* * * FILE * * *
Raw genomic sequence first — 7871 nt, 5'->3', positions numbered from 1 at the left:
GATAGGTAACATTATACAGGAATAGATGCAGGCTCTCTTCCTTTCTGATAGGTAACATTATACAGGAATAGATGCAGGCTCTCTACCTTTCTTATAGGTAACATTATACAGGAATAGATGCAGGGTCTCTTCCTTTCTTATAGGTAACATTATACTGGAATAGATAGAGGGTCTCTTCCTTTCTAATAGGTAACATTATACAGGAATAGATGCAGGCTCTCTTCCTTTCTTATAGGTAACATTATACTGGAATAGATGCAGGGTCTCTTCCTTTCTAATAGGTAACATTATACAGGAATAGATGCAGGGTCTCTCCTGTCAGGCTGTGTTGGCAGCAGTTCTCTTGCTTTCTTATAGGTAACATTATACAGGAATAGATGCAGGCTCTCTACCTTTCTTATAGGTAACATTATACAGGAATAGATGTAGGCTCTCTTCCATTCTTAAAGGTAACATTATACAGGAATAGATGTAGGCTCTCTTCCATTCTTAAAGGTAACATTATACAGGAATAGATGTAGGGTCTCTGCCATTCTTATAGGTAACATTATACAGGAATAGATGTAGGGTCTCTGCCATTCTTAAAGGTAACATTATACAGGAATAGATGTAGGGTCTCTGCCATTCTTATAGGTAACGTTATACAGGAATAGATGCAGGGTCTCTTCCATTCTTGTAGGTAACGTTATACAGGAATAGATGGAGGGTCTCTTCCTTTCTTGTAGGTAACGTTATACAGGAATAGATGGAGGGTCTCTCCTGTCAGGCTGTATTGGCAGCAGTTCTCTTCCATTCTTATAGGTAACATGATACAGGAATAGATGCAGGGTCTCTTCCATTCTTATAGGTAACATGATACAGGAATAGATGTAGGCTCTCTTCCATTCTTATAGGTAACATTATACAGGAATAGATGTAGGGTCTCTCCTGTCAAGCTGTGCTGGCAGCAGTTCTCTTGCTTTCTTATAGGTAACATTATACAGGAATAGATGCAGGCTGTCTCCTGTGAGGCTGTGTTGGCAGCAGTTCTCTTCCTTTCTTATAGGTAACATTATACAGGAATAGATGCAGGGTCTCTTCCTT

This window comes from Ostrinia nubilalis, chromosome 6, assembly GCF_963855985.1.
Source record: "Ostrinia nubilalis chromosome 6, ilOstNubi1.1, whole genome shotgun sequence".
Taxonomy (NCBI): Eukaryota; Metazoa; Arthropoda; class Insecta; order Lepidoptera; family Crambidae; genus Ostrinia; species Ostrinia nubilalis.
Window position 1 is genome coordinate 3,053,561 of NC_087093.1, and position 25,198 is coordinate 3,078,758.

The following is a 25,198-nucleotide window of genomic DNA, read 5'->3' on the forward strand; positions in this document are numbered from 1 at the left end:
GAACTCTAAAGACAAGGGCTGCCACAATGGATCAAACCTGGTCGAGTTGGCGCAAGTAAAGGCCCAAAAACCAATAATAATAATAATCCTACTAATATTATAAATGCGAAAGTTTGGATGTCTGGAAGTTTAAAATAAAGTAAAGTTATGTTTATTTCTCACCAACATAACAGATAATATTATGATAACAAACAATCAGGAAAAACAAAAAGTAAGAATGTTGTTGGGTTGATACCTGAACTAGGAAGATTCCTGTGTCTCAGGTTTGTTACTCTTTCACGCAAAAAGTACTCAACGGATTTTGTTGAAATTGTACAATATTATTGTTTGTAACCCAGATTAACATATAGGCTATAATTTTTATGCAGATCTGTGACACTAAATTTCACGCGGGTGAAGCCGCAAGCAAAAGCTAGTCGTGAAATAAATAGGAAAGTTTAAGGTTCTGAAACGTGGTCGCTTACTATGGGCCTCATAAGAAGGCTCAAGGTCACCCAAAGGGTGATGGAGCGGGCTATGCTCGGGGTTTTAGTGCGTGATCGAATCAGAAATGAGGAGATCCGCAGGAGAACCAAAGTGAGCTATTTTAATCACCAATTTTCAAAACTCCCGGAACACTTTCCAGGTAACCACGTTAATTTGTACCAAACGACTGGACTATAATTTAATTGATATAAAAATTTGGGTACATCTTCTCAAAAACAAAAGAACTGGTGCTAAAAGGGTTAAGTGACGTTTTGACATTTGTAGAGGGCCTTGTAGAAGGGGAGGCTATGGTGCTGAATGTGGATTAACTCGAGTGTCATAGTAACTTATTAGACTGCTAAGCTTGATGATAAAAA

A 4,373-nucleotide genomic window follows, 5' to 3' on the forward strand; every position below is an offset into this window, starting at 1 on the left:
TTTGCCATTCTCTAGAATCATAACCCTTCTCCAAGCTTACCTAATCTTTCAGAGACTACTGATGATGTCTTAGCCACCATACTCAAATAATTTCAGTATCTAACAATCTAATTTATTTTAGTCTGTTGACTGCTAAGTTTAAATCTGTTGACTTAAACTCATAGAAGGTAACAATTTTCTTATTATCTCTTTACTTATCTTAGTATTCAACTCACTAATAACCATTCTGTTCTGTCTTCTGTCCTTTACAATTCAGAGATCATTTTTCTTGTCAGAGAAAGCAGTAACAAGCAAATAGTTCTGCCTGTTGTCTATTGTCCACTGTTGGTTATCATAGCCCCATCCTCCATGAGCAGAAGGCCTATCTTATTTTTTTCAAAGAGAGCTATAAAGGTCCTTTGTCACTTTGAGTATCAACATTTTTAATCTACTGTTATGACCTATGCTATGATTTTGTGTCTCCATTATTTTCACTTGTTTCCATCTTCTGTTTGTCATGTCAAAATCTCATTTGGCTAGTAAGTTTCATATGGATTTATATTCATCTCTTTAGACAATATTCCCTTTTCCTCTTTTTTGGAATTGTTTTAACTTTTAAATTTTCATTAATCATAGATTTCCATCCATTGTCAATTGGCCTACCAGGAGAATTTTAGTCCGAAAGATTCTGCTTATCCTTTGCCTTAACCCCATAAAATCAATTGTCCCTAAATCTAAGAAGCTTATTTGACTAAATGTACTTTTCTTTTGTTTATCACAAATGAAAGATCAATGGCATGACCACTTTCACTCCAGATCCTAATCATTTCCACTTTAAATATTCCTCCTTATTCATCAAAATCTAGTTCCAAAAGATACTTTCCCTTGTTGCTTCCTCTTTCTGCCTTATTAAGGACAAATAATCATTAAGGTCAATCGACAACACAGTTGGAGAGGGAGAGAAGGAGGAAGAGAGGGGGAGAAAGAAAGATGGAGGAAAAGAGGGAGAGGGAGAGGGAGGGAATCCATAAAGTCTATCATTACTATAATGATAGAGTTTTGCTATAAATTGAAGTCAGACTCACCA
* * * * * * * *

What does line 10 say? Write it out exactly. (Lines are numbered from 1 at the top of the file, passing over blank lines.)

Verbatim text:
TTTGCCATTCTCTAGAATCATAACCCTTCTCCAAGCTTACCTAATCTTTCAGAGACTACTGATGATGTCTTAGCCACCATACTCAAATAATTTCAGTATCTAACAATCTAATTTATTTTAGTCTGTTGACTGCTAAGTTTAAATCTGTTGACTTAAACTCATAGAAGGTAACAATTTTCTTATTATCTCTTTACTTATCTTAGTATTCAACTCACTAATAACCATTCTGTTCTGTCTTCTGTCCTTTACAATTCAGAGATCATTTTTCTTGTCAGAGAAAGCAGTAACAAGCAAATAGTTCTGCCTGTTGTCTATTGTCCACTGTTGGTTATCATAGCCCCATCCTCCATGAGCAGAAGGCCTATCTTATTTTTTTCAAAGAGAGCTATAAAGGTCCTTTGTCACTTTGAGTATCAACATTTTTAATCTACTGTTATGACCTATGCTATGATTTTGTGTCTCCATTATTTTCACTTGTTTCCATCTTCTGTTTGTCATGTCAAAATCTCATTTGGCTAGTAAGTTTCATATGGATTTATATTCATCTCTTTAGACAATATTCCCTTTTCCTCTTTTTTGGAATTGTTTTAACTTTTAAATTTTCATTAATCATAGATTTCCATCCATTGTCAATTGGCCTACCAGGAGAATTTTAGTCCGAAAGATTCTGCTTATCCTTTGCCTTAACCCCATAAAATCAATTGTCCCTAAATCTAAGAAGCTTATTTGACTAAATGTACTTTTCTTTTGTTTATCACAAATGAAAGATCAATGGCATGACCACTTTCACTCCAGATCCTAATCATTTCCACTTTAAATATTCCTCCTTATTCATCAAAATCTAGTTCCAAAAGATACTTTCCCTTGTTGCTTCCTCTTTCTGCCTTATTAAGGACAAATAATCATTAAGGTCAATCGACAACACAGTTGGAGAGGGAGAGAAGGAGGAAGAGAGGGGGAGAAAGAAAGATGGAGGAAAAGAGGGAGAGGGAGAGGGAGGGAATCCATAAAGTCTATCATTACTATAATGATAGAGTTTTGCTATAAATTGAAGTCAGACTCACCA